The United Church of Christ state convention will begin tomorrow at Kaumakapili Church. Here, the church undergoes renovations.

Church convention
continues a 182-year

When delegates to the state convention of the United Church of Christ begin meeting at Kaumakapili Church tomorrow, they will be continuing a 182-year-old tradition.

The annual governing conference of the denomination traces its beginnings to the first Christian missionaries to the islands, who arrived in 1820 and first convened in 1822.

The 200 delegates to the Aha Pae'aina represent 125 island congregations, 56 of which are in the State Council of Hawaiian Churches, mostly small congregations where the Hawaiian language is traditionally used in services.

The Rev. John Thomas, national president of the United Church of Christ denomination, will attend the week-long convention and participate in workshops and general sessions. He will preach at the closing service at 10:30 a.m. next Saturday.

Elected general minister and president in 1999, Thomas is principal spokesman of the national governing body and represents the church in national ecumenical and interfaith affairs. He held pastoral positions in Connecticut and Pennsylvania before becoming named adviser on ecumenical concerns to the denomination president at the Cincinnati headquarters.

On the convention agenda is election of a new Hawaii conference minister, the top state administrator. A search committee unanimously nominated the Rev. Charles Buck, pastor of the United Church of Christ on Judd Street.

The Rev. Don Sevetson, a retired Oregon pastor, has held the position as interim minister since the Rev. David Hansen resigned in April 2001.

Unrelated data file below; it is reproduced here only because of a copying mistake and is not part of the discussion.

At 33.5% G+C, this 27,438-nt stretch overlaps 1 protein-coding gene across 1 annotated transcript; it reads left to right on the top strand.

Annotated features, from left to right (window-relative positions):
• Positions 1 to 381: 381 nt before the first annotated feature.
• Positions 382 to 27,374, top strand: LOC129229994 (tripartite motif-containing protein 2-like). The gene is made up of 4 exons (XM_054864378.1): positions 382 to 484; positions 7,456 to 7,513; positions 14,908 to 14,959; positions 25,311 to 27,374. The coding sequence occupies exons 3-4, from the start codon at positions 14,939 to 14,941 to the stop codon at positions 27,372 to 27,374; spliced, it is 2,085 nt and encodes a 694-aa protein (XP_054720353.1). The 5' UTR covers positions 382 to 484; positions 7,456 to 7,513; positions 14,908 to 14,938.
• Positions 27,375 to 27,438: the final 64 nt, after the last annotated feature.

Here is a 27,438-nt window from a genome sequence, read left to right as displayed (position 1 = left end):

The delegates also will debate plans for a changed organizational structure for the local church, the latest step in a six-year evaluation. Called the New Creation Initiative, it is a strategic planning effort, "trying to get the church to understand its mission again," Sevetson said. "We are seeking to be more mission-oriented, to find a new direction for the 21st century."


Minister up for top post is
cited for vision, energy

Delegates to the Aha Pae'aina opening tomorrow have their own business to tend to, but a Honolulu minister said they also face a universal question.

"Where does our religion bring us in light of world events? People of all faiths are asking that same question," said the Rev. Charles Buck, pastor of the United Church of Christ on Judd Street.

Buck, 40, is the first Korean American to be nominated for Hawaii Conference minister, the top local administrative position of the United Church of Christ. He was the unanimous choice of a search committee. Delegates will vote next Saturday.

"People are looking for relevancy in their lives. It's not unique to us," Buck said. "Every church is examining what it means to be Christian in the world today."

Jean Coffman, chairwoman of the conference board of directors, wrote to delegates that "a few of the qualities that drew the search committee to him are his deep faith, his deep commitment to the community of Christ and his excitement for and clear vision of the challenges ahead."

Buck has been pastor of the Nuuanu congregation for seven years. He is president of the Hawaii Council of Churches Fund, which underwrites the annual Easter sunrise service at the National Memorial Cemetery of the Pacific at Punchbowl, and the ecumenical Open Table.

He was born in San Francisco, the son of immigrants from Korea. He graduated from the University of California at Berkeley and earned a master's degree from San Francisco Theological Seminary and a doctorate from Stanford University. He held pastoral positions at the San Francisco Korean Methodist Church and Skyline Community United Church of Christ in Oakland. He and his wife, Susan, have two children, ages 9 and 7.

Buck said he is interested in fostering interfaith ties with other religions. He has served on the denomination's national Council for Ecumenism.

"The question being asked today is, How do we cooperate with each other?" Buck said. "We occupy the same earth. How do we enable the dialogue to take place?

"In Hawaii, with the diversity of people and churches, it is especially important."

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